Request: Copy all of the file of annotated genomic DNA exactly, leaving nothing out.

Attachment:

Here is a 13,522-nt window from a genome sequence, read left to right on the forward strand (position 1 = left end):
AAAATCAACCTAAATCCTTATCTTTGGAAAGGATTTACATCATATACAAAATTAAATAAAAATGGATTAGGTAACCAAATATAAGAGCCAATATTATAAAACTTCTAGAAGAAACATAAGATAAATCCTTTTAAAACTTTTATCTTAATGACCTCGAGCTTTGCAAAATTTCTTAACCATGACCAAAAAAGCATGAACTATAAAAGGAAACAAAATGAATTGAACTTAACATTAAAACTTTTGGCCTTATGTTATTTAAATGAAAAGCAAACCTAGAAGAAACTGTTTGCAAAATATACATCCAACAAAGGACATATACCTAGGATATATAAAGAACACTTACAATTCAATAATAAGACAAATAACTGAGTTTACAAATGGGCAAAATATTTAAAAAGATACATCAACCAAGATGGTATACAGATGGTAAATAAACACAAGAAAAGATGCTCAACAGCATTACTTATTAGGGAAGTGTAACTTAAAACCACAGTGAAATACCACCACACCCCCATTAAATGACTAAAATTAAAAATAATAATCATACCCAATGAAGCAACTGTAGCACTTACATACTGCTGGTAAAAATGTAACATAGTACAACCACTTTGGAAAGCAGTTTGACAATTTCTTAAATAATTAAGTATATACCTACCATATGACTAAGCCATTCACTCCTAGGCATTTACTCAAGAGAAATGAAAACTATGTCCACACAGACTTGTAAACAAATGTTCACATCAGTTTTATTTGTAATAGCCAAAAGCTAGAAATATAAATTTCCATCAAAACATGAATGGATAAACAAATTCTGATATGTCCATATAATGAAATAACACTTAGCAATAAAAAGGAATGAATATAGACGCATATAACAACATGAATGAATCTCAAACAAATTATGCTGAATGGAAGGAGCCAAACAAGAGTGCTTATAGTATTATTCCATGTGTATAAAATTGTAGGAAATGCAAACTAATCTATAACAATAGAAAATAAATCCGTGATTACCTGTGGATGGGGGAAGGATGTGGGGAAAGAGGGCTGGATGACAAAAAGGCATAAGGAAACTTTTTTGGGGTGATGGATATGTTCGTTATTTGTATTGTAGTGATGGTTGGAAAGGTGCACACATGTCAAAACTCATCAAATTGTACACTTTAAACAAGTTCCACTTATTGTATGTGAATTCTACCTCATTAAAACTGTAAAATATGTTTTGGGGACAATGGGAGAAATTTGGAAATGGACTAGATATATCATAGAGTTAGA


Here is a 13,522-nt window from a genome sequence, read left to right on the forward strand (position 1 = left end):
AAAATCAACCTAAATCCTTATCTTTGGAAAGGATTTACATCATATACAAAATTAAATAAAAATGGATTAGGTAACCAAATATAAGAGCCAATATTATAAAACTTCTAGAAGAAACATAAGATAAATCCTTTTAAAACTTTTATCTTAATGACCTCGAGCTTTGCAAAATTTCTTAACCATGACCAAAAAAGCATGAACTATAAAAGGAAACAAAATGAATTGAACTTAACATTAAAACTTTTGGCCTTATGTTATTTAAATGAAAAGCAAACCTAGAAGAAACTGTTTGCAAAATATACATCCAACAAAGGACATATACCTAGGATATATAAAGAACACTTACAATTCAATAATAAGACAAATAACTGAGTTTACAAATGGGCAAAATATTTAAAAAGATACATCAACCAAGATGGTATACAGATGGTAAATAAACACAAGAAAAGATGCTCAACAGCATTACTTATTAGGGAAGTGTAACTTAAAACCACAGTGAAATACCACCACACCCCCATTAAATGACTAAAATTAAAAATAATAATCATACCCAATGAAGCAACTGTAGCACTTACATACTGCTGGTAAAAATGTAACATAGTACAACCACTTTGGAAAGCAGTTTGACAATTTCTTAAATAATTAAGTATATACCTACCATATGACTAAGCCATTCACTCCTAGGCATTTACTCAAGAGAAATGAAAACTATGTCCACACAGACTTGTAAACAAATGTTCACATCAGTTTTATTTGTAATAGCCAAAAGCTAGAAATATAAATTTCCATCAAAACATGAATGGATAAACAAATTCTGATATGTCCATATAATGAAATAACACTTAGCAATAAAAAGGAATGAATATAGACGCATATAACAACATGAATGAATCTCAAACAAATTATGCTGAATGGAAGGAGCCAAACAAGAGTGCTTATAGTATTATTCCATGTGTATAAAATTGTAGGAAATGCAAACTAATCTATAACAATAGAAAATAAATCCGTGATTACCTGTGGATGGGGGAAGGATGTGGGGAAAGAGGGCTGGATGACAAAAAGGCATAAGGAAACTTTTTTGGGGTGATGGATATGTTCGTTATTTGTATTGTAGTGATGGTTGGAAAGGTGCACACATGTCAAAACTCATCAAATTGTACACTTTAAACAAGTTCCACTTATTGTATGTGAATTCTACCTCATTAAAACTGTAAAATATGTTTTGGGGACAATGGGAGAAATTTGGAAATGGACTAGATATATCATAGAGTTAGA